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Thread: Various Questions about a CC and tax (Small business)

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    Cool Various Questions about a CC and tax (Small business)

    Hi there

    Ok, so my husband and i have just registered our CC after succesfully running our businesses for just over a year. Long overdue and also CIPRO took some time but its done now. So now we have to make a switch from Sole Prop to CC ito how we do things and tax. We are very good at what we do but are none the wiser when it comes to these legal/tax matters - we do have an accountant whom I am seeing this week, but would appreciate your imput too. Two minds are always better than one. I feel like I need a CC for Dummies handbook - LOL. This is what I have so far - please feel free to point in right direction/add. I dont need any professional services (as I have this already) - I am writing this because I want to understand more about what is going on when I do meet with my accountant.

    1. Bank accounts are open - pretty straight fw - change banking details and put CK no on invoice? Anywhere else apart from that and letterhead?
    2. Register for PAYE and UIF (we are already tax registered but as provisional payers). Also I believe the CC must be registered for tax? If you do know offhand which forms to use that will be appreciated.
    3. Change all debit orders over to new acc and change into name of CC.
    4. Tax experts - ok so I have paid my provisional tax for august 2010 and feb 2011. now the CC was registered on 11.04.2011 and the name was changed on 20.06.2011. Now logic tells me I will have to pay prov tax in August for March 2011 - 10.04.2011 but I will have to register for PAYE and UIF now and backpay from 11.04.2011 - present?
    5. We dont have any employees and we take drawings depending on how the business does. This varies from month to month. I know some people take set salaries but this wont work for us. I take it I/accountant will have to calculate tax/UIF every month on our drawings? Then how do I calculate CC tax as I believe that is calculated differently. Can I do this myself and can I pay SARS directly? (sorry if this is a duh question).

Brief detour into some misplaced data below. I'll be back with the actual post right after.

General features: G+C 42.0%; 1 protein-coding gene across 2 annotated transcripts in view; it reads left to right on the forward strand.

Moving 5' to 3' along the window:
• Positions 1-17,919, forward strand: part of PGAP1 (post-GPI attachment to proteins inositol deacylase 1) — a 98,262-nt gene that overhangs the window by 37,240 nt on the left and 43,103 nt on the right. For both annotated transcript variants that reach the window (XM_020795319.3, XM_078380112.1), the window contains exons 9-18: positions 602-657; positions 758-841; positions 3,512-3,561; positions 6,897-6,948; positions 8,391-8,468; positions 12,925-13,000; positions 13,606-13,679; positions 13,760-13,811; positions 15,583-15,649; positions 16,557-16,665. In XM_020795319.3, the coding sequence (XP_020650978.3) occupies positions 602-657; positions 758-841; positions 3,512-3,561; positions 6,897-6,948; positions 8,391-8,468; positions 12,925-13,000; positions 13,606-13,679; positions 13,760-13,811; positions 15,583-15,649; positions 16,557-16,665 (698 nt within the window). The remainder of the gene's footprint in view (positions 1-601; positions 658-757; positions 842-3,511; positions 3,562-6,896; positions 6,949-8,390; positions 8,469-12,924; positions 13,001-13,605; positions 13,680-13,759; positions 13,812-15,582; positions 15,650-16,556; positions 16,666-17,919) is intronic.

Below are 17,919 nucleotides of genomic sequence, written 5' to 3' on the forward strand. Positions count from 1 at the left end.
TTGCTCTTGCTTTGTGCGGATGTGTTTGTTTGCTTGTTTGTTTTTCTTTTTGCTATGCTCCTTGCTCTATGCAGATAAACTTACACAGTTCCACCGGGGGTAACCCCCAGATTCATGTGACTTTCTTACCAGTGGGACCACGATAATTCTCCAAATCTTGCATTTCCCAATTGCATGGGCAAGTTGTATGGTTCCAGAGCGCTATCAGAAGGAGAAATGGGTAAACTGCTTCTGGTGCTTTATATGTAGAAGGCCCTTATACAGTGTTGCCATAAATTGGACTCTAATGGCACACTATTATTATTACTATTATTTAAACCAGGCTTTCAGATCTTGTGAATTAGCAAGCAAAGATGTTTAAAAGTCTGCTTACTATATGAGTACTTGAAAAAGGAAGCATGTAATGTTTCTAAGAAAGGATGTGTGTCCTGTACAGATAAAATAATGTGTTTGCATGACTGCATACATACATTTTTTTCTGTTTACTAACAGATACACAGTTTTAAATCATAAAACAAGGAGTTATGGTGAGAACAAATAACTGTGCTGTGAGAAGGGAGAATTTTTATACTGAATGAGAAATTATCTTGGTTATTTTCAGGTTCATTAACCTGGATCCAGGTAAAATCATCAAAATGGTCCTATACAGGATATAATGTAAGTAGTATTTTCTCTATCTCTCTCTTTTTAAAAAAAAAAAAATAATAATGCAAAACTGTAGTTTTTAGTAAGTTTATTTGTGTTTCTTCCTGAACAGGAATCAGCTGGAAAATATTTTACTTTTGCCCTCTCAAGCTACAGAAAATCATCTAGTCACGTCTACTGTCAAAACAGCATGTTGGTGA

6. We have one CC but two seperate sets of books. What we do is related but we prefer to keep it seperate. Another stupid question but am I right in understanding that we will work tax out by taking each "divisions" profit and adding them together. They are both part of 1 cc afterall?
    7. Mot veh fuel and insurance. To date we record our km's then work our personal and business. How will that work now? And how does a car allowance work?
    8. Benefits? How does this work - havent done any benefits to date? Maybe keep med aid etc seperate (sorry very dumb-dumb when it comes to this).
    9. I briefly spoke to the accountant - apparently we wont close our current books, we will just change the info over to the CC info and then of course bring in the correct bank accounts. I assume this is in order.

    Ok that is a mouthful.
    Thanks so much to anyone who will take the time to read through this hoo-hah and help a padawan in need.
    Bon

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    Ok, one more question about Vat. We are not Vat registered. Our turnover is approx 300k - 500k pa (might even be more but i wont say more than a mil which I believe is the new threshold - anyway it fluctuates every month). Our clients are Vat registered, we are in the service industry (design) and we have very few suppliers. Advice?

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    Site Caretaker Dave A's Avatar
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    Quote Originally Posted by belladancer View Post
    Ok, one more question about Vat. We are not Vat registered. Our turnover is approx 300k - 500k pa (might even be more but i wont say more than a mil which I believe is the new threshold - anyway it fluctuates every month). Our clients are Vat registered, we are in the service industry (design) and we have very few suppliers. Advice?
    Being in the service industry with low claimable inputs, and as long as it doesn't harm your relationship with your clients, it's probably best to avoid getting VAT registered while you can.
    The trouble with opportunity is it normally comes dressed up as work.

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    I'll take a stab at answering your 5th question:

    I suppose you could just draw against a loan account and then at the end of the year declare dividends sufficent enought to pay the loan accounts. In this case you would not pay UIF or PAYE, but the company would pay STC on the dividends declared and Income tax on the profits before deducting the dividends.

    However I would suggest that you do make yourselves employees of the new company. You should try and separate yourselves from this newly created entity - the company. I know you "are" the company in the sense that you do everything, but from an accounting point of view try and keep it separate. Provide yourself with payslips and do all the necessary deductions just like you would if you were paying someone else. You can always reduce salary payments in poor months and increase them in good months. In fact you don't have to physically pay the salary. Just transfer the amount to a loan account until the cash becomes available to actually pay you. Here are some advantages of doing it this way: